Bonus tax: On second thought ...
Cooler heads are suggesting something needs to prevent another AIG bonus debacle, just maybe not what Congress has proposed.
NEW YORK (CNNMoney.com) -- Last week's angry-mob-with-pitchforks approach to bonuses paid by AIG is giving way to a more pragmatic approach this week as lawmakers and investors weigh the potential risks of the proposals before them.
The issue is likely to be a key one on Tuesday morning at a congressional hearing when Federal Reserve Chairman Ben Bernanke and Treasury Secretary Tim Geithner will testify before lawmakers on oversight of the government's intervention at American International Group.
Geithner will ask lawmakers for legislation that gives the federal government new regulatory powers to deal with financial institutions whose failure would pose serious risks to the financial system, including the ability to renegotiate compensation agreements with employees.
AIG has been given access to $182 billion in taxpayer funds in the past 6 months. Recently it paid out $165 million in retention bonuses to employees in the company's financial products division. Those bonuses were written into employee contracts written in early 2008.
In a breathless run to smite those who took government funds and used them to enrich their own players, the House last week passed legislation that would have taxed the bonuses such that the recipients would in essence get to keep none of them.
Senate Finance Committee Chairman Max Baucus, D-Mont., co-sponsored a similar measure, but its passage in the Senate seems unlikely, at least in its current form. Over the weekend, the White House and some key senators expressed doubts about the bonus-tax measures. And on Monday, Baucus said he's been talking to them about making changes.
"I want to hear what senators have to say. A lot are weighing in now with different ideas," Baucus told CNN. "Some are tax. Some are regulatory. But they're still all addressing bonuses."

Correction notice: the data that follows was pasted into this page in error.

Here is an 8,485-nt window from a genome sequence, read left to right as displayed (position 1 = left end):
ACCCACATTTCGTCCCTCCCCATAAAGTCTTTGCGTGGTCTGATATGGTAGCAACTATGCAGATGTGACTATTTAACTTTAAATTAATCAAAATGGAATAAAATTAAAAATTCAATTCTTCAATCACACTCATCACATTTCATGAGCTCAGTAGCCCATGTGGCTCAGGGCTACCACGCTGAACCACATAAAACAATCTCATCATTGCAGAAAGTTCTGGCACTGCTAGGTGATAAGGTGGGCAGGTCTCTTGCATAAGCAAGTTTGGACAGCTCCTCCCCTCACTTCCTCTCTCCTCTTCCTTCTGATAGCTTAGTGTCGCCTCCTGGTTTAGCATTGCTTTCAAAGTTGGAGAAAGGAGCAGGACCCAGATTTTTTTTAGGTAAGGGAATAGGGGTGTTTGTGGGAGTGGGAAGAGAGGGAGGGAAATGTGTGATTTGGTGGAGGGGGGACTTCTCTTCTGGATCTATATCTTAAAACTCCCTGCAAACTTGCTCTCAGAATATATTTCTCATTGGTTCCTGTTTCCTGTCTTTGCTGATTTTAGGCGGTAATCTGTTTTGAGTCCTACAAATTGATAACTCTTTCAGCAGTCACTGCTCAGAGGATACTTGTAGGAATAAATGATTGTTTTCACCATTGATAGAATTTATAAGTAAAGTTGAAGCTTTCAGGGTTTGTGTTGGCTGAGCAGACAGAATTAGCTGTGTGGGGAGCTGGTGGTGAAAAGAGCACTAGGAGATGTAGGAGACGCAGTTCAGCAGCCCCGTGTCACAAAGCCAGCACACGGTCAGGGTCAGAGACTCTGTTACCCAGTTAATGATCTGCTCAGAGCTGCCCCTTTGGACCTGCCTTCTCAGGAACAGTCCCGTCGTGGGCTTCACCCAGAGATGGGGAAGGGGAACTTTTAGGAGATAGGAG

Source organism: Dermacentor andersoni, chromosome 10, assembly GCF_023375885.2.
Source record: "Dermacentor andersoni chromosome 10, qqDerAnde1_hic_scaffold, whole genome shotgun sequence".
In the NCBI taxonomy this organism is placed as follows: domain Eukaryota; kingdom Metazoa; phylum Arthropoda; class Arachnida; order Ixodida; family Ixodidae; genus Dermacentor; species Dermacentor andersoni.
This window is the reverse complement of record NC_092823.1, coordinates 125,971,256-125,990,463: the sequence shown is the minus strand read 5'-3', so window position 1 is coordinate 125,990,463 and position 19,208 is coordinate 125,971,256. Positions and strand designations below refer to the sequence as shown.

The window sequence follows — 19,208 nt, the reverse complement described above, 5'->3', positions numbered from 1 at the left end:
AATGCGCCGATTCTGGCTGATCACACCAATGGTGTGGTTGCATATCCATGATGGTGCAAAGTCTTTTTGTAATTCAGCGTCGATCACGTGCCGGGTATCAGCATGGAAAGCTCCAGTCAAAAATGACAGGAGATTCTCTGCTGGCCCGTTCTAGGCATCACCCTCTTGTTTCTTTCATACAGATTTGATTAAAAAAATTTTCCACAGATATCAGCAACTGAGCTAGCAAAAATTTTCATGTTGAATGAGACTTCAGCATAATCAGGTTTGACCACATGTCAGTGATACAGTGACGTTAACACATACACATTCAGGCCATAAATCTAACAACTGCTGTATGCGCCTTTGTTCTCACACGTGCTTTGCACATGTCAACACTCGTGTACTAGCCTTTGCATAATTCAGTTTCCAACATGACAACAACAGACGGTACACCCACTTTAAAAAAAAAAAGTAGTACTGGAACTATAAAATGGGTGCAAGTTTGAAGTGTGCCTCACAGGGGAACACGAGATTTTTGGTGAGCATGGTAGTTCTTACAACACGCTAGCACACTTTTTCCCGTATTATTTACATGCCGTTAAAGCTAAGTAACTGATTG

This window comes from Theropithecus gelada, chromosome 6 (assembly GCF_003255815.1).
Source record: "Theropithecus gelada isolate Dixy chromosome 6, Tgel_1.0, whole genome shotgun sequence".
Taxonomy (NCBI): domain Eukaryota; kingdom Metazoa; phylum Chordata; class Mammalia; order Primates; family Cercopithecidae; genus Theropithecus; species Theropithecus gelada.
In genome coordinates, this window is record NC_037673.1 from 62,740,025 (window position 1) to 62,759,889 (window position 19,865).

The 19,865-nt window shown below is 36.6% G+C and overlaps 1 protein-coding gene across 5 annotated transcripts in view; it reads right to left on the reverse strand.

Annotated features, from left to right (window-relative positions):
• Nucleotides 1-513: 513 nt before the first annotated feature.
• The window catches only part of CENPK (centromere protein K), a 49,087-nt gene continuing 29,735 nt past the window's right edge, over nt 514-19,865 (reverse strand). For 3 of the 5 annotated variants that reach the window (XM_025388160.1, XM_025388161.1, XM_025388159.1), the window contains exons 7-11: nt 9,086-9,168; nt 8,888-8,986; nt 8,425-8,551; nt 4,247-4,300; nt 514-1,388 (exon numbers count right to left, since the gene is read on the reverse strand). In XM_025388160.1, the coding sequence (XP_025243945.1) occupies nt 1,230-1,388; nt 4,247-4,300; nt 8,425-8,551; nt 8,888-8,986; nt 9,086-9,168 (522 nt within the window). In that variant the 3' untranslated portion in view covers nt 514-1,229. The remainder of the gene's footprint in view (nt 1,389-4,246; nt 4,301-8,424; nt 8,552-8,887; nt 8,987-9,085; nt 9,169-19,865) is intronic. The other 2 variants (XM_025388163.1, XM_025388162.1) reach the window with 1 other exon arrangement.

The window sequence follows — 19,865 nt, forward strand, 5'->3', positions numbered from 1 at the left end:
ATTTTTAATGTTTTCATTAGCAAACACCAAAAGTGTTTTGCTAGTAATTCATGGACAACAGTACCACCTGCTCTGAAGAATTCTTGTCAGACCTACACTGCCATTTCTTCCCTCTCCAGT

No one disputes that paying out those bonuses given the country's current predicament -- which was exacerbated in great part by AIG's reckless behavior -- was inappropriate and distasteful, contract or no. But the legislative proposals on the table to rectify the situation may end up doing more harm than good in the broader scheme of things.
One objection to the bills: They use the tax code as a punishment for a select group of people and they do so retroactively, meaning they apply to money already paid out. Another concern: Companies in the private sector won't feel comfortable doing business with Uncle Sam if they think he'll change the rules on them after a deal is done.
"I think there are certain constitutional questions about the imposition of a tax on a limited group of people," said Sen. Kent Conrad, D-N.D., a conservative Democrat who chairs the Senate Budget Committee, on ABC's "This Week" on Sunday.
A moderate Republican agreed that Congress' approach needed to be rethought. "We need to look for an alternative means of recouping this money that doesn't cause further harm to our economy as we're trying to get banks lending," said Sen. Susan Collins, R-Maine, who was also a guest on the show.
Not that lawmakers will drop the idea altogether. But it's increasingly likely that any final legislation that lands on the president's desk will look a lot different than the House and Senate proposals to use the tax code to reclaim the bonuses.
"A lot of people on Capitol Hill are nervous about using the tax code for this purpose," said Brian Gardner, the Washington analyst for investment firm KBW, who doesn't see lawmakers having anything ready before mid-April.
On Monday, Geithner called for a measured response.
"We need to balance that basic objective that we not reward failure against the hugely important imperative that we get the financial system doing what it needs to do for recovery," Geithner told reporters. "We're going to look carefully at how this [bonus tax proposal] works through the Congress and try to make sure that we get this balance right."
One option: Legislative aides say lawmakers may try to find a face-saving way out of this -- perhaps by passing something that beefs up rules concerning future bonuses while dropping the language about bonuses already paid.
But the actions of Congress last week may have raised concerns well beyond the bonus question.
"There's a great deal of uncertainty beyond executive pay," said Dan Clifton, the head of policy research at Strategas Research Partners.
For example, Clifton said, investors mulling over Treasury's proposal to form public-private partnerships to get toxic assets off banks' books have some concern that lawmakers could legislate a profit clawback provision if they decide in hindsight that private investors stand to benefit unduly from the toxic asset program.
One possible negative implication of a bonus tax imposed on money already paid is that it could "not just drive private capital away but out of the country," Gardner said.
By that he means, it's easier for investors to size up economic risk than it is to size up political risk. Said Gardner, "We're increasing political risk at a time we need to be increasing stability."